In March, the prospect of a nationwide ban of cryptocurrency by the Bank of Russia was first broached by Alexei Guznov, the bank’s Legal Department Director. Fast forward two months and the State Duma is proposing a series of measures that would criminalize crypto activity, including the sale and purchase of cryptocurrencies, crypto mining and using crypto as a payment medium for transactions.
These proposed changes were first leaked on a Telegram group channel called ‘OrderCom’ but were later authenticated by Guznoz. He also stressed that these have not yet been confirmed, but Russia’s crypto industry is understandably on tenterhooks as they await the official passing of the proposed amendments.
Many experts are calling the new amendments an attack on the crypto space in Russia. While most penalties involve only fines, forced labour and imprisonment can be expected for the purchase of cryptocurrency with cash or if crypto activity results in “large-scale” damages to the city or state. The details have not yet been revealed, but in a panopticon-like state such as Russia, the new draft bill is expected to put an end to Russia’s crypto industry.
With the sale of cryptocurrency banned and the crypto market essentially wiped out in Russia, even firms or individuals involved in the innovation of blockchain technology will be affected, such as those developing cold wallet or storage solutions. Any crypto activity that involves 3.5 Bitcoin or more, such as mining or transfers, will be subjected to criminal liability. The only exceptions highlighted are:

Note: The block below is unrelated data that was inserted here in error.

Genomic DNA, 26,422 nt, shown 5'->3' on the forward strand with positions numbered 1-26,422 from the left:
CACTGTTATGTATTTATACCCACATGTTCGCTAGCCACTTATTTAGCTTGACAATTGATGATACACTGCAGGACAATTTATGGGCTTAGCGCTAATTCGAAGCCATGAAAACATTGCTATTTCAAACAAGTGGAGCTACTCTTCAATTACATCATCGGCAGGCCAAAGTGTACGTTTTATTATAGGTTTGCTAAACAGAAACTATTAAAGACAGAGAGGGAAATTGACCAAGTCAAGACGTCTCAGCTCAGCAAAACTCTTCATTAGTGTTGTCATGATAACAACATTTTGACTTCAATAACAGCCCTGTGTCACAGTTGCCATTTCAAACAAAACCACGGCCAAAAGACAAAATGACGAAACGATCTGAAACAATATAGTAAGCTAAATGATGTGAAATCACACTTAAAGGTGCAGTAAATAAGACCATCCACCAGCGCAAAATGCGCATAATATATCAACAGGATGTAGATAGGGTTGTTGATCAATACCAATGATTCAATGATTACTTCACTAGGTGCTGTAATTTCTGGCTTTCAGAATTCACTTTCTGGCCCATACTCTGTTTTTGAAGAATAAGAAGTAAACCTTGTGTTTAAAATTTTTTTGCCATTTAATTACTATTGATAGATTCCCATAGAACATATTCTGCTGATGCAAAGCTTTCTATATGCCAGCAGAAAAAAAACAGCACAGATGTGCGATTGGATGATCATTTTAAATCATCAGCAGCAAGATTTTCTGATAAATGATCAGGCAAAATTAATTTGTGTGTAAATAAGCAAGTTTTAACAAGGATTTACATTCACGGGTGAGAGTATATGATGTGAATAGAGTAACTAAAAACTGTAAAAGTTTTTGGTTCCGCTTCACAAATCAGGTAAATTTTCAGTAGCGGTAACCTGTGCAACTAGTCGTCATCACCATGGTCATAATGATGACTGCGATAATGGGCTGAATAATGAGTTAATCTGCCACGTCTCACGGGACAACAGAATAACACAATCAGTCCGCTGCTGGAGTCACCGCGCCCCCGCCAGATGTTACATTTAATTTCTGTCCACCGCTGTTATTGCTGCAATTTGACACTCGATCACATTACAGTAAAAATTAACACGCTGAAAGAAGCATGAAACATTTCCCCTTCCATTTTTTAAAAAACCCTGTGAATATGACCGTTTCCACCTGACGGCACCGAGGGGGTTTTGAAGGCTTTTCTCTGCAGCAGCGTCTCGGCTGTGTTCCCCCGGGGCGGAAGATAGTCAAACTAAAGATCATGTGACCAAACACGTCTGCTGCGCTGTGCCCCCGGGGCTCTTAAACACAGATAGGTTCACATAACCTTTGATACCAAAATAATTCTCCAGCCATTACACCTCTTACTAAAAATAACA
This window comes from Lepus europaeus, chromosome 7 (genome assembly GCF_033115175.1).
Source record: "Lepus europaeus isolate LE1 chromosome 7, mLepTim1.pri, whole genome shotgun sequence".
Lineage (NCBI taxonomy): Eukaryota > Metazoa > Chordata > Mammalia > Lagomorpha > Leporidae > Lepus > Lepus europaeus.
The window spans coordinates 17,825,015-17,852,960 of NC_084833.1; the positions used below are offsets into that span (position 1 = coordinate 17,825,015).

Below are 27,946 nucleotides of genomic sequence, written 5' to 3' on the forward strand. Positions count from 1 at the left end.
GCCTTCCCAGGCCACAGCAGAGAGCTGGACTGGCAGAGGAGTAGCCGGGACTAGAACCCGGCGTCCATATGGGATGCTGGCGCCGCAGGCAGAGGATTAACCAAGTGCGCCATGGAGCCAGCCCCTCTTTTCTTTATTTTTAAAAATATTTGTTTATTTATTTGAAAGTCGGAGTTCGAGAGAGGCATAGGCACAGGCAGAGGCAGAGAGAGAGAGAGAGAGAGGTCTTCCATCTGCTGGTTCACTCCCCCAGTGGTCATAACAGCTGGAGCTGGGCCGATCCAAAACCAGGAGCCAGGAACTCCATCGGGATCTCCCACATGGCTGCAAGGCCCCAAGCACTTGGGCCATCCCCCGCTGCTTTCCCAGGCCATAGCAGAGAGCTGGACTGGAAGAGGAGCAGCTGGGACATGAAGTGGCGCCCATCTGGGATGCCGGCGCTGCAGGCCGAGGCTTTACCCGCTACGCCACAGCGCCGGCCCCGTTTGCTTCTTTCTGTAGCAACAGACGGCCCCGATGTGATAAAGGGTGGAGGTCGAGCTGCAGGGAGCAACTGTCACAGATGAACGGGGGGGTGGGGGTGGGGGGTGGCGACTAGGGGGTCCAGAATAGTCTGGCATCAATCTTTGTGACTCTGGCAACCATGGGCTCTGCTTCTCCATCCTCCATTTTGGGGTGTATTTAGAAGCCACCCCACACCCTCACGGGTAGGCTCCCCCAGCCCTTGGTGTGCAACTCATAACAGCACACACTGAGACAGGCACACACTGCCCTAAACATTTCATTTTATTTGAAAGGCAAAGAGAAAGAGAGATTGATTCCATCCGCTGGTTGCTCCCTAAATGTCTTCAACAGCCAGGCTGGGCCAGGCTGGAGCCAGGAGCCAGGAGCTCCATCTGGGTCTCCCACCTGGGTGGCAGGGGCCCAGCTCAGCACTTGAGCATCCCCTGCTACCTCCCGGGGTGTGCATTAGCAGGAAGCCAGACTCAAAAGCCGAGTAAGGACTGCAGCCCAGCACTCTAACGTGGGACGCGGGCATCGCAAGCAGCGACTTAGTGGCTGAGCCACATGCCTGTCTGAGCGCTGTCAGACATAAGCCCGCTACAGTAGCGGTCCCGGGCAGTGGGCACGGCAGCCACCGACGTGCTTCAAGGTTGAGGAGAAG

- Obtaining digital currency in the manner of universal succession (inheritance, reorganization of a legal entity);
- Obtaining digital currency as the satisfaction of one’s requirements as part of the insolvency (bankruptcy) procedures of the holder of the digital currency;
- Obtaining digital currency upon foreclosure on the property of the owner of the digital currency as part of enforcement proceedings.
“If the Russian Federation plans to create a digital economy, then a completely different approach is needed – not to ban, but to provide an opportunity to develop innovative ideas and projects, technologies,” Director General of OrderCom, Dr. Dmitry Galushko, explained.